These 4 Factors Will Likely Determine The U.K. Election Outcome

These 4 Factors Will Likely Determine The U.K. Election Outcome

This upcoming election is much bigger than just Brexit. Voters face two starkly contrasting choices, two different ideologies, and two very different futures for Britain.
Helen Raleigh
By

The United Kingdom will hold a general election on Thursday, December 12. Voters will not only decide who should be their next prime minister—Tory’s Boris Johnson or Labor’s Jeremy Corbyn—but also the fate of their nation, which isn’t only about Brexit. Should Corbyn become the next PM, Britain will remain in the European Union while undergoing a socialist revolution.

The most recent YouGov poll predicts that Johnson will win, and that his Conservative Party will become a majority in the Parliament, with 38 seats more than the opposition Labor Party. However, Johnson and his Conservative Party should not relax and completely rely on this prediction, as polls can be notoriously unreliable.

Just a few weeks ago, the same poll illustrated that Johnson’s Conservative Party led by as much as 68 seats. As election day gets closer, his party’s lead is shrinking, and that’s a troubling trend. Which party will win the election depends on how voters feel about four things.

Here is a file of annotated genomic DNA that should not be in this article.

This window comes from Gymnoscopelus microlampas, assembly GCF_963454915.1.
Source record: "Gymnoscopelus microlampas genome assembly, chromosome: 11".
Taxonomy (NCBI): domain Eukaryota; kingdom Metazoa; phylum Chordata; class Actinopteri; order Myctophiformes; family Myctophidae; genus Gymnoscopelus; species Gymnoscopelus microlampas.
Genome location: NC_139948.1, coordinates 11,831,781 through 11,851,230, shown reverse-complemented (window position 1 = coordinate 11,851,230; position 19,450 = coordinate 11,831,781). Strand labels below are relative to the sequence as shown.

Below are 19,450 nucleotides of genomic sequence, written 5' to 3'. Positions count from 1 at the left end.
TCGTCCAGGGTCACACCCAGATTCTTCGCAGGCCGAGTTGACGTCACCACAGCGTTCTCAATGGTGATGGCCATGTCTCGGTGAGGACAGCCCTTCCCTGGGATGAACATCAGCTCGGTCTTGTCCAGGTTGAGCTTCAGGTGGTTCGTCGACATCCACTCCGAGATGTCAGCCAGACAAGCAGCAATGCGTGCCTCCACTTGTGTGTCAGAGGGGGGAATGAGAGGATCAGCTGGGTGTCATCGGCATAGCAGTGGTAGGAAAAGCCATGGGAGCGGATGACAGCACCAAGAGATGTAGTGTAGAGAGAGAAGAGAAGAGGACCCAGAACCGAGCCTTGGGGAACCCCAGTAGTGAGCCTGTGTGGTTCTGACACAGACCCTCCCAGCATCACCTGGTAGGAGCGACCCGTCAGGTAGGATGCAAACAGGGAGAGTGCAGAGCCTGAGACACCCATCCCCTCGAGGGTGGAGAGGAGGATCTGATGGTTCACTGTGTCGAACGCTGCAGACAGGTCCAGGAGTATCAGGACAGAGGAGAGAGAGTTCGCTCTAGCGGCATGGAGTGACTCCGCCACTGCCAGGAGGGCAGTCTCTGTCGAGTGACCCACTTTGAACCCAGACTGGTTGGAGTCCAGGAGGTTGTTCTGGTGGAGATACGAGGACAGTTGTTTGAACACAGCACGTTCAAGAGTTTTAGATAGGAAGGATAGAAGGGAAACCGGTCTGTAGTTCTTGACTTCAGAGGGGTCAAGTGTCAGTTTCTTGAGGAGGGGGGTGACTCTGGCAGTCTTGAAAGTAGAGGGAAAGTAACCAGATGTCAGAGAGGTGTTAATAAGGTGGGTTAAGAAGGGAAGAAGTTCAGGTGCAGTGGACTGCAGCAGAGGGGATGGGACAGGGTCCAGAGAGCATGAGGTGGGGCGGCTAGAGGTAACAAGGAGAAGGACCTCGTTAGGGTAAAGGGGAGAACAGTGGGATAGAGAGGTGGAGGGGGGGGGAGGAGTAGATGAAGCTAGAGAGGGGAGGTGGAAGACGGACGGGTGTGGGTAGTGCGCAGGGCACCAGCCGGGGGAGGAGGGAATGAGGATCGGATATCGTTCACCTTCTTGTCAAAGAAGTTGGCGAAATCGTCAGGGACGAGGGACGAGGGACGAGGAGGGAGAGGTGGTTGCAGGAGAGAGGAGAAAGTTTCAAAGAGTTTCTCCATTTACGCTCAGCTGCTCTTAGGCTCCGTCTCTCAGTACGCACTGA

1. Brexit, Obviously

The first is obviously Brexit. Since the 2016 historic vote to exit the EU, Britain has been the laughingstock of the world, because the majority of the British Parliament has actively sabotaged every effort to make Brexit happen. They voted down former Prime Minister Theresa May’s Brexit deal multiple times, and eventually May was forced to resign. They passed the “Benn Act” this year, stipulating that if the current Prime Minister Johnson couldn’t get the MPs to approve a new Brexit deal by October 19, he must request a three-month Brexit extension from the EU by 11 p.m. that day.

However, when Johnson, against all odds, brought home a newly negotiated and much better Brexit deal on October 18, the Parliament chose not to even vote on the deal on Saturday, October 19. Their inaction triggered the Benn Act, which forced Johnson to request yet another delay from the EU. The EU grudgingly extended the Brexit deadline to January 31, 2020, but the EU’s patience has run out.

The European parliament’s Brexit coordinator, Guy Verhofstadt, said, “the uncertainty of Brexit has gone on for far too long. This extra time must deliver a way forward.” Sounds like an ultimatum.